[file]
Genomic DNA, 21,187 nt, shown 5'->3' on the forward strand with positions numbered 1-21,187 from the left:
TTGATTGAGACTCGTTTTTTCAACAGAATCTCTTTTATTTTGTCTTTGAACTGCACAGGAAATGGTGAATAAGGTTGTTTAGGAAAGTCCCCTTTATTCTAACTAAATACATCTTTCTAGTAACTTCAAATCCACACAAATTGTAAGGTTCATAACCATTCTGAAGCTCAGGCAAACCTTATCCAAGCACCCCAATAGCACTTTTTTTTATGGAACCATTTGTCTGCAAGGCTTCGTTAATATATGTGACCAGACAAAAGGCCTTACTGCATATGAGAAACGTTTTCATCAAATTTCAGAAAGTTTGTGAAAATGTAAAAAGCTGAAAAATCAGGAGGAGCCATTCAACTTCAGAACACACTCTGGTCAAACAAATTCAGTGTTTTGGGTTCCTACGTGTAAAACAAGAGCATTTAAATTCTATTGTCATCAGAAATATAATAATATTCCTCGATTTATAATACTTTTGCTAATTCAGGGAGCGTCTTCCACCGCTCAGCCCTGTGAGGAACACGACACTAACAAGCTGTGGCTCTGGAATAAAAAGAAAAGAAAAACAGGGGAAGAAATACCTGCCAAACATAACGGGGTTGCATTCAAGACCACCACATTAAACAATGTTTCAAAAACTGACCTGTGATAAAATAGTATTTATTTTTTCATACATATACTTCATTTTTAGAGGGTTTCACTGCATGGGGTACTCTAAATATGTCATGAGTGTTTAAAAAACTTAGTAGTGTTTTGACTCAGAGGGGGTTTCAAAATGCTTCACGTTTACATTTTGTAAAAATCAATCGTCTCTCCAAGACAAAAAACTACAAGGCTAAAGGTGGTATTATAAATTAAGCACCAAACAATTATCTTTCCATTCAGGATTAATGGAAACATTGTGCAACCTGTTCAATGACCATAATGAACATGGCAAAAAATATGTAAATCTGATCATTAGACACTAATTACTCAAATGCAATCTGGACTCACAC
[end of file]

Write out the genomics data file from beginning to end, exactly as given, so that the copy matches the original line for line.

Genomic DNA, 21,187 nt, shown 5'->3' on the forward strand with positions numbered 1-21,187 from the left:
TTGATTGAGACTCGTTTTTTCAACAGAATCTCTTTTATTTTGTCTTTGAACTGCACAGGAAATGGTGAATAAGGTTGTTTAGGAAAGTCCCCTTTATTCTAACTAAATACATCTTTCTAGTAACTTCAAATCCACACAAATTGTAAGGTTCATAACCATTCTGAAGCTCAGGCAAACCTTATCCAAGCACCCCAATAGCACTTTTTTTTATGGAACCATTTGTCTGCAAGGCTTCGTTAATATATGTGACCAGACAAAAGGCCTTACTGCATATGAGAAACGTTTTCATCAAATTTCAGAAAGTTTGTGAAAATGTAAAAAGCTGAAAAATCAGGAGGAGCCATTCAACTTCAGAACACACTCTGGTCAAACAAATTCAGTGTTTTGGGTTCCTACGTGTAAAACAAGAGCATTTAAATTCTATTGTCATCAGAAATATAATAATATTCCTCGATTTATAATACTTTTGCTAATTCAGGGAGCGTCTTCCACCGCTCAGCCCTGTGAGGAACACGACACTAACAAGCTGTGGCTCTGGAATAAAAAGAAAAGAAAAACAGGGGAAGAAATACCTGCCAAACATAACGGGGTTGCATTCAAGACCACCACATTAAACAATGTTTCAAAAACTGACCTGTGATAAAATAGTATTTATTTTTTCATACATATACTTCATTTTTAGAGGGTTTCACTGCATGGGGTACTCTAAATATGTCATGAGTGTTTAAAAAACTTAGTAGTGTTTTGACTCAGAGGGGGTTTCAAAATGCTTCACGTTTACATTTTGTAAAAATCAATCGTCTCTCCAAGACAAAAAACTACAAGGCTAAAGGTGGTATTATAAATTAAGCACCAAACAATTATCTTTCCATTCAGGATTAATGGAAACATTGTGCAACCTGTTCAATGACCATAATGAACATGGCAAAAAATATGTAAATCTGATCATTAGACACTAATTACTCAAATGCAATCTGGACTCACAC